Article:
How to Break the Immigration Policy Impasse (10): Why Immigration Grand Bargains Fail — The Fairness Dimension of Amnesties

By Stanley Renshon and Stanley Renshon on July 24, 2012

At its most sympathetic, the amnesty trap is predicated on the assumption that it is understandable that those choosing to live and work in the United States in violation of our immigration laws do so because illegal aliens only want a better life for themselves and their families. This resonates with most Americans because as a country and culture we are sympathetic to the plight of those who are struggling.

It's to our national credit that sympathy and understanding are among our primary impulses, even though in some important ways they make developing a fair and equitable immigration system harder to achieve. Yes, the plight of illegal aliens tugs at our heartstrings and sense of generosity, but other facts and the legitimate feelings they generate also merit space to be considered in our hearts and minds.

The failure of our national government to effectively enforce our immigrations laws is damaging to our civic and national culture and puts many parts of the community in an unnecessary and difficult position of having to lend their support to the proposition that it's OK for illegal aliens to jump to the front of the immigration line and reap the advantages of doing so while others wait patiently for their family members to advance in the legal queue. And it isn't clear to the American national community why those who are able to make use of their geographical proximity to the United States or their relative wealth and education to gain and then overstay their visas, as almost half of all illegal aliens now do, according to the Pew Hispanic Center, should be privileged in any way.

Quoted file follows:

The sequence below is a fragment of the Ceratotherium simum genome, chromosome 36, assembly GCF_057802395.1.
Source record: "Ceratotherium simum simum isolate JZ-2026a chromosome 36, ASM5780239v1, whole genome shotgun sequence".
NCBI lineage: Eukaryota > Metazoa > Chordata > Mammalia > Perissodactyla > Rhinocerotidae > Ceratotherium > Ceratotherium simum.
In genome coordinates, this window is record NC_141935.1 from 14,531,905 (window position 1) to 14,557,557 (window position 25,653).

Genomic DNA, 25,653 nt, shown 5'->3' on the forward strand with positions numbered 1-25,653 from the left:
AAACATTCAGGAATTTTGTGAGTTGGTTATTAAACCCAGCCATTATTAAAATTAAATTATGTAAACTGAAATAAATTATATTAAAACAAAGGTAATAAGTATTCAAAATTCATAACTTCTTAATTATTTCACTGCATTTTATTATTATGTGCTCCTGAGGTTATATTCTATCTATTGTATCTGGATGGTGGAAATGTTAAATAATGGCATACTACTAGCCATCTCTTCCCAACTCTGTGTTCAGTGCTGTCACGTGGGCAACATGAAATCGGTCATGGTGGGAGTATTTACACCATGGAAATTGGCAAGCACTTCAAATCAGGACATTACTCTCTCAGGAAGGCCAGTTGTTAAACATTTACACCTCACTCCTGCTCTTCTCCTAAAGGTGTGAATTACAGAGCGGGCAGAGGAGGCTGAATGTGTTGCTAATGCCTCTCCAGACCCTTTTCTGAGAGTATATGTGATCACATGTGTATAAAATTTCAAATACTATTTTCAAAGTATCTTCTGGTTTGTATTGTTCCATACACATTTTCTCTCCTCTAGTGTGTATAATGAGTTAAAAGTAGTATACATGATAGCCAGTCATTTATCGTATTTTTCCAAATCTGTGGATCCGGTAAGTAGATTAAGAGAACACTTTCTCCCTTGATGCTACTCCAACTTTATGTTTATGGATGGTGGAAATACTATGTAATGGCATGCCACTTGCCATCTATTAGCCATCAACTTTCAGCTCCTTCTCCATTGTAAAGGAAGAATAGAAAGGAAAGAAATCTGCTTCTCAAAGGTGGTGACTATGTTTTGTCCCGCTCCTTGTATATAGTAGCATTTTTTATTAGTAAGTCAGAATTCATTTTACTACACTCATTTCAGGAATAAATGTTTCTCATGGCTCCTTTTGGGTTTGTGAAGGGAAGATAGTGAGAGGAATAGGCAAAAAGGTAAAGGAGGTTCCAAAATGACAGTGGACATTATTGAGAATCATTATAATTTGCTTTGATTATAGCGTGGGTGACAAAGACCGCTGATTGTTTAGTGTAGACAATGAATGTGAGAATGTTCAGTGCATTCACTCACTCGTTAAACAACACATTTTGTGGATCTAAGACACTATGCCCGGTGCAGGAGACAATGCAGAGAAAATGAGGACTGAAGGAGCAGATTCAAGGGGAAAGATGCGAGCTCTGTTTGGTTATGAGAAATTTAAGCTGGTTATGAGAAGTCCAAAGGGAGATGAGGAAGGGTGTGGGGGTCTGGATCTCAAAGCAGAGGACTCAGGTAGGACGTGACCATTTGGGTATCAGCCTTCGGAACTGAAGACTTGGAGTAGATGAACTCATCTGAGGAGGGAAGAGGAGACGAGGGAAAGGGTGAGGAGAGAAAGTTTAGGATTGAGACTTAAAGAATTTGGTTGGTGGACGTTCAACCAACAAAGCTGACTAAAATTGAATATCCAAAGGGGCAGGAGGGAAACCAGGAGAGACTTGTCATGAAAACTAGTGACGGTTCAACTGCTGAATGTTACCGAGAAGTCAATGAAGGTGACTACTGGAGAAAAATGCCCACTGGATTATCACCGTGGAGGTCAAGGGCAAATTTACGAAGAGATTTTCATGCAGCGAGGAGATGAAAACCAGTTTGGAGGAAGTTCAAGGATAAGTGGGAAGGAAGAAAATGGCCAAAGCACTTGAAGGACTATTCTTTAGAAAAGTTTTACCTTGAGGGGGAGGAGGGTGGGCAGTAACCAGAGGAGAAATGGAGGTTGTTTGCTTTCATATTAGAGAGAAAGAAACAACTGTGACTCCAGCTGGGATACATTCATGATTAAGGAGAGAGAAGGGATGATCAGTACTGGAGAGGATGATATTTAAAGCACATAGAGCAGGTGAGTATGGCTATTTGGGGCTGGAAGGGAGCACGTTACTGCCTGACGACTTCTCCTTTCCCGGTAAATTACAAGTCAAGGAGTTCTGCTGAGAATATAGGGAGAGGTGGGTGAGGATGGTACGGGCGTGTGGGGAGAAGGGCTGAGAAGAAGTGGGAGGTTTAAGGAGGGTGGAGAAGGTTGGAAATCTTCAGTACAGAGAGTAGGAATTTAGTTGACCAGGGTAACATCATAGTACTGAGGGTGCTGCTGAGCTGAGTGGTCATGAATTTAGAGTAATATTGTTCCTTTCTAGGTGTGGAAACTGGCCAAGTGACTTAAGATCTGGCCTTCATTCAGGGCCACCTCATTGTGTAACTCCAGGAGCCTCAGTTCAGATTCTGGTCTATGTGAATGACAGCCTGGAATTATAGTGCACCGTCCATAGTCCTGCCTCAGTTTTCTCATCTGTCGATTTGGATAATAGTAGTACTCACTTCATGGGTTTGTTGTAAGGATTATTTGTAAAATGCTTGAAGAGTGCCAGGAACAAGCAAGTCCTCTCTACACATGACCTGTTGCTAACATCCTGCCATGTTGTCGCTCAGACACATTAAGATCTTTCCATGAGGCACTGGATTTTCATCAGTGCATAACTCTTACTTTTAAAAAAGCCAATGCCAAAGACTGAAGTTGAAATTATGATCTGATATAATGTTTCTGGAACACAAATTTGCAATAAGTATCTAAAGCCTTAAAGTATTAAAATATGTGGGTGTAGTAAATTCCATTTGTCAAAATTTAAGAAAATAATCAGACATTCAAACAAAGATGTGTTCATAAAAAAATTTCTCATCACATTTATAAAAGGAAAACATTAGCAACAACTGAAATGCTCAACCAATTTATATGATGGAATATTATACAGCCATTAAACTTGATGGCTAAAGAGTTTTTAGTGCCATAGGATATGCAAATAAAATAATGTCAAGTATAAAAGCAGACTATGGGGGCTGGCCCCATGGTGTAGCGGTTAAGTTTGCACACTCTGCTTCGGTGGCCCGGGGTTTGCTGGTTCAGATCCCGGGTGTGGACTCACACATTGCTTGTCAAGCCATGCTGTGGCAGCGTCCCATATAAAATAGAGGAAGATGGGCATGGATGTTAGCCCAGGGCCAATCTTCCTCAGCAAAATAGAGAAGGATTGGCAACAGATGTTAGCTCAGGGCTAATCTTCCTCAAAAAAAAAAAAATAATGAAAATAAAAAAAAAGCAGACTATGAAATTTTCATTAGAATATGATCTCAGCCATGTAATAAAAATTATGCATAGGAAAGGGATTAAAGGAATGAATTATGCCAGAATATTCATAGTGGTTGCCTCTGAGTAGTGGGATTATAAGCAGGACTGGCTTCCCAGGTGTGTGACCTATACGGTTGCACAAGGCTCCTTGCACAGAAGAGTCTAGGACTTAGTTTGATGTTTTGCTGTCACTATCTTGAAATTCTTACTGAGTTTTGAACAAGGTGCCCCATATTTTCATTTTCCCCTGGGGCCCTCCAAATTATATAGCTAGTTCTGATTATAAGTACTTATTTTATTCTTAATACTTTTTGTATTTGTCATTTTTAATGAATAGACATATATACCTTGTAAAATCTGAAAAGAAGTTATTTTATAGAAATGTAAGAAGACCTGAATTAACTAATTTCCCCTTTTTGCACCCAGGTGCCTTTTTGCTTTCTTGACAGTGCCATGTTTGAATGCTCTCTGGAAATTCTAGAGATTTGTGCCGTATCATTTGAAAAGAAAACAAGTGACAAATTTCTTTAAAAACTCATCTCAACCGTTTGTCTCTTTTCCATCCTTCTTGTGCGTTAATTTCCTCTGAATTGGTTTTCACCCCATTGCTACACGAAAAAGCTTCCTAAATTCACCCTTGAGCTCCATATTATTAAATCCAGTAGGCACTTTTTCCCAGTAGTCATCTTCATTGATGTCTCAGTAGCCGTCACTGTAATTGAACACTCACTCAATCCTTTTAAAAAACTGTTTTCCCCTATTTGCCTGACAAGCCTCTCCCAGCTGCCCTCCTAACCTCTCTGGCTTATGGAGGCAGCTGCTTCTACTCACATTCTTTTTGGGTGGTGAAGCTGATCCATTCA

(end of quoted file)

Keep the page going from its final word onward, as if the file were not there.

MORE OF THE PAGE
If Americans were more familiar with the details of ongoing congressional debates they might wonder why illegal aliens who want to adjust their status, as they may petition to do on a number of grounds, may now be given special permission to do so without leaving the country, thus avoiding the consequences laid out in Public Law 104-208, The Illegal Immigration Reform and Immigrant Responsibility Act of 1996. That law, duly passed by Congress and signed by President Bill Clinton, imposed a waiting period before applying for legal re-entry as a penalty for having entered the country in violation of our laws. So an illegal alien who wanted to adjust his status would ordinarily have to leave the country to do so and thus trigger the penalty. Yes, it could be "disruptive" to the lives that illegal aliens have established here to have to return to their own countries. Yet if they were required to do that they would be acknowledging that they did in fact jump the line and show a willingness to make restitution by bearing the penalty for their acts.

Allowing illegal aliens to continue to reap the benefits of their violation of American immigration laws while tainting the reservoir of fairness to other legal immigrant families would act as an incentive.

And it is the incentive dilemma that must be balanced with the fairness and public interest aspects of American immigration policy that represents the test not only of our empathy, but also of our characters.

NEXT: How to Break the Immigration Policy Impasse (11): Why Immigration Grand Bargains Fail — The Incentive Dimension of Amnesties or view a list of the entire series.